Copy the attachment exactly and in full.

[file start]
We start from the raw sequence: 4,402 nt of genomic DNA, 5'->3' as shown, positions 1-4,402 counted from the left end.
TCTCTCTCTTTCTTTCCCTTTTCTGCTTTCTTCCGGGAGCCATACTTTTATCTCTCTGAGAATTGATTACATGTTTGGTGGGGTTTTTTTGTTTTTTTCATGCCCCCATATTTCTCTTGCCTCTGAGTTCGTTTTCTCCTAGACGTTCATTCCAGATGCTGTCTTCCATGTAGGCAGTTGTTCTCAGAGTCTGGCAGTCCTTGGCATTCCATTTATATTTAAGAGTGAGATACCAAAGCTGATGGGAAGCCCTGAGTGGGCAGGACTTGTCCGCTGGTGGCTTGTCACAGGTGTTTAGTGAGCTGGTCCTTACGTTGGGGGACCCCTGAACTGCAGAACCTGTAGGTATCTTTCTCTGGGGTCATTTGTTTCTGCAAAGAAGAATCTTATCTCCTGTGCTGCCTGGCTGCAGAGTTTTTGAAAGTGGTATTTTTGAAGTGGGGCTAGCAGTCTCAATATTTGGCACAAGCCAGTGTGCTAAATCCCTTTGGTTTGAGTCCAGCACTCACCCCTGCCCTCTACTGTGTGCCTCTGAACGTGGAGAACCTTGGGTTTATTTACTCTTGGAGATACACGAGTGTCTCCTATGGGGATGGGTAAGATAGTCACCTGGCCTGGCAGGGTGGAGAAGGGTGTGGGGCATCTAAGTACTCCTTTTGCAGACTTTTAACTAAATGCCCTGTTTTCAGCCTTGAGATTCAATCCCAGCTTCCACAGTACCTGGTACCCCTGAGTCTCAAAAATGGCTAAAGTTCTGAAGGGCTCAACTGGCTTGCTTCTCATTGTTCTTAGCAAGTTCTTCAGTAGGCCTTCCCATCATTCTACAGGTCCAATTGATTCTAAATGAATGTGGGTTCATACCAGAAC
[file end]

We start from the raw sequence: 4,402 nt of genomic DNA, 5'->3' as shown, positions 1-4,402 counted from the left end.
TCTCTCTCTTTCTTTCCCTTTTCTGCTTTCTTCCGGGAGCCATACTTTTATCTCTCTGAGAATTGATTACATGTTTGGTGGGGTTTTTTTGTTTTTTTCATGCCCCCATATTTCTCTTGCCTCTGAGTTCGTTTTCTCCTAGACGTTCATTCCAGATGCTGTCTTCCATGTAGGCAGTTGTTCTCAGAGTCTGGCAGTCCTTGGCATTCCATTTATATTTAAGAGTGAGATACCAAAGCTGATGGGAAGCCCTGAGTGGGCAGGACTTGTCCGCTGGTGGCTTGTCACAGGTGTTTAGTGAGCTGGTCCTTACGTTGGGGGACCCCTGAACTGCAGAACCTGTAGGTATCTTTCTCTGGGGTCATTTGTTTCTGCAAAGAAGAATCTTATCTCCTGTGCTGCCTGGCTGCAGAGTTTTTGAAAGTGGTATTTTTGAAGTGGGGCTAGCAGTCTCAATATTTGGCACAAGCCAGTGTGCTAAATCCCTTTGGTTTGAGTCCAGCACTCACCCCTGCCCTCTACTGTGTGCCTCTGAACGTGGAGAACCTTGGGTTTATTTACTCTTGGAGATACACGAGTGTCTCCTATGGGGATGGGTAAGATAGTCACCTGGCCTGGCAGGGTGGAGAAGGGTGTGGGGCATCTAAGTACTCCTTTTGCAGACTTTTAACTAAATGCCCTGTTTTCAGCCTTGAGATTCAATCCCAGCTTCCACAGTACCTGGTACCCCTGAGTCTCAAAAATGGCTAAAGTTCTGAAGGGCTCAACTGGCTTGCTTCTCATTGTTCTTAGCAAGTTCTTCAGTAGGCCTTCCCATCATTCTACAGGTCCAATTGATTCTAAATGAATGTGGGTTCATACCAGAAC